Iran held a major International Congress on “The Elucidation of the Islamic Revolution” in Tehran from October 2-4, to mark the 100th anniversary of the birth of Imam Khomeini. The Congress was organized by the Institution for Compilation and Publication of Imam Khomeini’s Work, and proved an opportunity for scholars - friends and foes alike - from all over the world to come together to remember the Imam and his work.
The Congress was opened by Iran’s president, Sayyed Mohammad Khatami, who spoke on the uniqueness of the Imam’s personality. He particularly highlighted aspects of the Imam’s life before the Islamic Revolution, urging contemporary ulama to learn from his example. After Khatami’s speech, Sayyed Ali Akbar Muhtashamipour gave a speech that outlined the Imam’s attitude to the atrocities committed by the USA around the world, which was widely understood as deliberately emphasising the official Iranian views regarding the hegemonic role of the USA.
Sessions of the Congress were arranged around several topics, focusing mainly on the historical, economic, social, cultural and political elucidation and analysis of the Revolution, including presentations on the Islamic Revolution and international problems, and the Revolution and the challenging realities. There were also sessions on the Imam’s political thought, and on aspects of the Imam’s leadership. The lectures, numbering over 60, were spread over three halls in the impressive conference complex built for the 1997 summit of the OIC.
Several western scholars were invited, but they tended stick to their own obsessions, like the Rushdie issue or paradigms of Imam Khomeini as a charismatic leader. However, the western scholars, especially the Americans, were grilled publicly and privately about their government’s policies, such as the recent allocation of US$20 million by the US Congress to topple the Revolution. The wisdom of inviting zionists and other western scholars to such an event is debatable. On the one hand, it is an opportunity to catch them out of their element, but on the other hand their vitriolic tirades are tedious and at times even insulting.
The highlight of the closing ceremony consisted of speeches by Shaikh Sayyed Hasan Nasrullah of Hizbullah and Sayyed Hasan Khomeini, the grandson of Imam Khomeini. Sayyed Nasrullah’s fiery speech focused on the issue of Palestine, which, important though it was in the thought of Imam Khomeini, was otherwise absent throughout the Congress. Shaikh Nasrullah emphasized that ‘Israel’ is the offspring of the oppressive powers of the world. He insisted that the liberation of Palestine cannot begin by counter-acting the zionist lobby of the White House. His speech caused some discomfort among the western academics attending the Congress, one of whom was heard complaining that figures like Nasrullah ignite the youth with ‘anti-Israel’ sentiments. The other highlight of the closing session was Sayyed Hasan Khomeini’s brilliant discussion of the roots of the Islamic Revolution in Iran in Shi’i fiqh and thought.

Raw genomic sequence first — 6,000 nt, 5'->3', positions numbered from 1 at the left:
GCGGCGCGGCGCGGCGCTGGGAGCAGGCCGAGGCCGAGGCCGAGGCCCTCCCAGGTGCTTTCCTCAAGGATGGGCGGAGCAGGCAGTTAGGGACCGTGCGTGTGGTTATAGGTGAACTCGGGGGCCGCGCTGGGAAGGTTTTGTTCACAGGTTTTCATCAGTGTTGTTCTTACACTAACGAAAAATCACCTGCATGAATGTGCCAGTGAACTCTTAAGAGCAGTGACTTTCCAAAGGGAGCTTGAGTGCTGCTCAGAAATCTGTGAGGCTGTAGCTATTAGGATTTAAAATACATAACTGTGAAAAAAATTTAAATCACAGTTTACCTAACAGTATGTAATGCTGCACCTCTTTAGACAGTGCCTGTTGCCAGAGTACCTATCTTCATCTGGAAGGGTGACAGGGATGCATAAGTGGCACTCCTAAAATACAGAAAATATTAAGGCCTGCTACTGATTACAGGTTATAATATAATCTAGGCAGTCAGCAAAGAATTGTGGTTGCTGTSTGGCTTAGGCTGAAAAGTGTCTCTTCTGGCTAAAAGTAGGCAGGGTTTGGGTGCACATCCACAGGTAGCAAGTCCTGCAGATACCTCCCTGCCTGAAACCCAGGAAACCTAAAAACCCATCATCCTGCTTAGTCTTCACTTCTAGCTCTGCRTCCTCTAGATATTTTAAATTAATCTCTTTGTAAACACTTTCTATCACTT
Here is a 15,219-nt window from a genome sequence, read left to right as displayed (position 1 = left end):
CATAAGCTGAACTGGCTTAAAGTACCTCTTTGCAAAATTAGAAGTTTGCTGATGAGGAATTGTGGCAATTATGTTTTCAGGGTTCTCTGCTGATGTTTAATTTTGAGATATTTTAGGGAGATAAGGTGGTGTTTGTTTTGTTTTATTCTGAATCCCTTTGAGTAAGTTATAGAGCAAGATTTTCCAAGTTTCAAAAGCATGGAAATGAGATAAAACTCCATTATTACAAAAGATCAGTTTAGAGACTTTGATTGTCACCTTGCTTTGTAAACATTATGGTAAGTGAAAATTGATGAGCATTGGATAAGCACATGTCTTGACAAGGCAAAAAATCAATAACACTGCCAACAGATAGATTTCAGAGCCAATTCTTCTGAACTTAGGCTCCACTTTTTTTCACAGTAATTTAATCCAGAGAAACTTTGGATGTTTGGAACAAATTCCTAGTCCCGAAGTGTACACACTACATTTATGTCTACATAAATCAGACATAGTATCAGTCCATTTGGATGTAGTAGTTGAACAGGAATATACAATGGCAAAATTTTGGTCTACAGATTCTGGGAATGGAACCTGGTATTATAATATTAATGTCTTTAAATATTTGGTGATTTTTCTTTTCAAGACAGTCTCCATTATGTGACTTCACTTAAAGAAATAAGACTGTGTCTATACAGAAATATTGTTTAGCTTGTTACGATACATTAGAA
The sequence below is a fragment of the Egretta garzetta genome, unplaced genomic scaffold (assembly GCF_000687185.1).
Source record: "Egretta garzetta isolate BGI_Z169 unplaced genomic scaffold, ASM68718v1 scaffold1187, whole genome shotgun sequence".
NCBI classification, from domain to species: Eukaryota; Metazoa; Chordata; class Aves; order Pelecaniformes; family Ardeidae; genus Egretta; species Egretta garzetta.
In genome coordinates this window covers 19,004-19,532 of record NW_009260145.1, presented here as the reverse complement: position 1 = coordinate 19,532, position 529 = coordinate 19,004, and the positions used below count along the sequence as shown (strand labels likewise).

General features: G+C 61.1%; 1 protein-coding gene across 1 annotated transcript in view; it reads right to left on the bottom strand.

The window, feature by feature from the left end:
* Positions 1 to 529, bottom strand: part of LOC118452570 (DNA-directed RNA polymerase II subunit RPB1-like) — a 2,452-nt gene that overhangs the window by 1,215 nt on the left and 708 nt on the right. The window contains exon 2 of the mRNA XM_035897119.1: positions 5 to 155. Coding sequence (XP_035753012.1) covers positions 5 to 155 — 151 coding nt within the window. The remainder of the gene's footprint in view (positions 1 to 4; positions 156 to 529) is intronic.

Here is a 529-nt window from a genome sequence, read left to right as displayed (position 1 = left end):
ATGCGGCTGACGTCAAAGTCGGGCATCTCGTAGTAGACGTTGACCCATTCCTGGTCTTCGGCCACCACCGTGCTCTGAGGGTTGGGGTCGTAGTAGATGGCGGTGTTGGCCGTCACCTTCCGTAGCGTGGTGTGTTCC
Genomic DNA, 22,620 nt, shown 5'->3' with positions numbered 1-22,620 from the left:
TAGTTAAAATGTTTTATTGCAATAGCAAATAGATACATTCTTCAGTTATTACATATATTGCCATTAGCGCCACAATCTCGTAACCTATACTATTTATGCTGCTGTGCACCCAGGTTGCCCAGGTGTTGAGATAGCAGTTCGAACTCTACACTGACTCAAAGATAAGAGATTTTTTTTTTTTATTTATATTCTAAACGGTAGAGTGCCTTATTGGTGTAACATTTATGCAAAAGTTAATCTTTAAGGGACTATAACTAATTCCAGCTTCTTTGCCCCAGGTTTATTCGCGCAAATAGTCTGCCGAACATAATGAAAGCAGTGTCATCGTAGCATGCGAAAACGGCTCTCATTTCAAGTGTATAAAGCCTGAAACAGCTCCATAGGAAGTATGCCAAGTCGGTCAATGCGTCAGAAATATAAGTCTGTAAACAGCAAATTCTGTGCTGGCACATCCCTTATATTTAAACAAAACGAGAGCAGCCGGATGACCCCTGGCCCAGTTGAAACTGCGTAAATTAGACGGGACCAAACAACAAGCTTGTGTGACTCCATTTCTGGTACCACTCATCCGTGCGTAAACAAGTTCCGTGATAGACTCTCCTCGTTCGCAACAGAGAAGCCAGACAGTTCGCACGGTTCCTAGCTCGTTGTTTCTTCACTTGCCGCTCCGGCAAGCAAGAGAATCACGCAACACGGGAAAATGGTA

Throughout the Congress, security was high. Guests were heavily guarded and strictly chauffeured back and forth between the hotels and the Congress venue. This was apparently to guard against attacks by opposition groups, who have threatened foreign guests. How-ever, even with all the security, particularly during the opening and closing ceremonies, there were no obvious weapons or even uniformed personnel to be seen around. As many of the guests from Muslim countries noted, it was a change to see police and security forces protecting Muslims. However, this high level of security was perhaps to be blamed for some shortcomings in organization.
Despite its high points, one serious shortcoming of the Congress was the lack of a vision. Of course, it is important to commemorate Imam Khomeini; but it is just as important to learn the lessons of his thoughts and teachings, and follow his example in applying them. Unfortunately, the Congress seemed at times to be leading nowhere in particular. Congress organizers did not meet with the guest speakers, as customarily done in the form of reception either before or after the event, and too few of the organizers were interested in discussions beyond cliched praises of the Imam and the Revolution. Some of the guests were tempted to think that they were invited to add an international gloss to an Iranian event.
But the vibrancy of Iranian society, and the number and quality of international events being held there, were clear. Along with the Congress on ‘The Elucidation of The Islamic Revolution’, at least two other international events were taking place in Tehran at the time: one was a congress on the importance of Muslim women in the Imam’s thought, perhaps because the Imam’s birthday coincided also with that of Fatima Zahra (as), and the other was the Tehran International Industrial Exhibition. Both were also attended by large international audiences. (The simultaneous presence of three large overseas contingents may also have contributed to the events’ logistical problems).
The presence of such international crowds in Tehran is evidence that Iran has never ceased to be part of the international community, whatever the west may like to pretend. But its membership is on Islamic Iran’s own terms, and the vast majority of those present were activists of the Islamic movement, both of which are unique characteristics in the modern world.
[Sister Ghada Ramahi, of New York, USA, was a guest at the Congress on ‘The Elucidation of the Islamic Revolution’.]
Muslimedia: November 1-15, 1999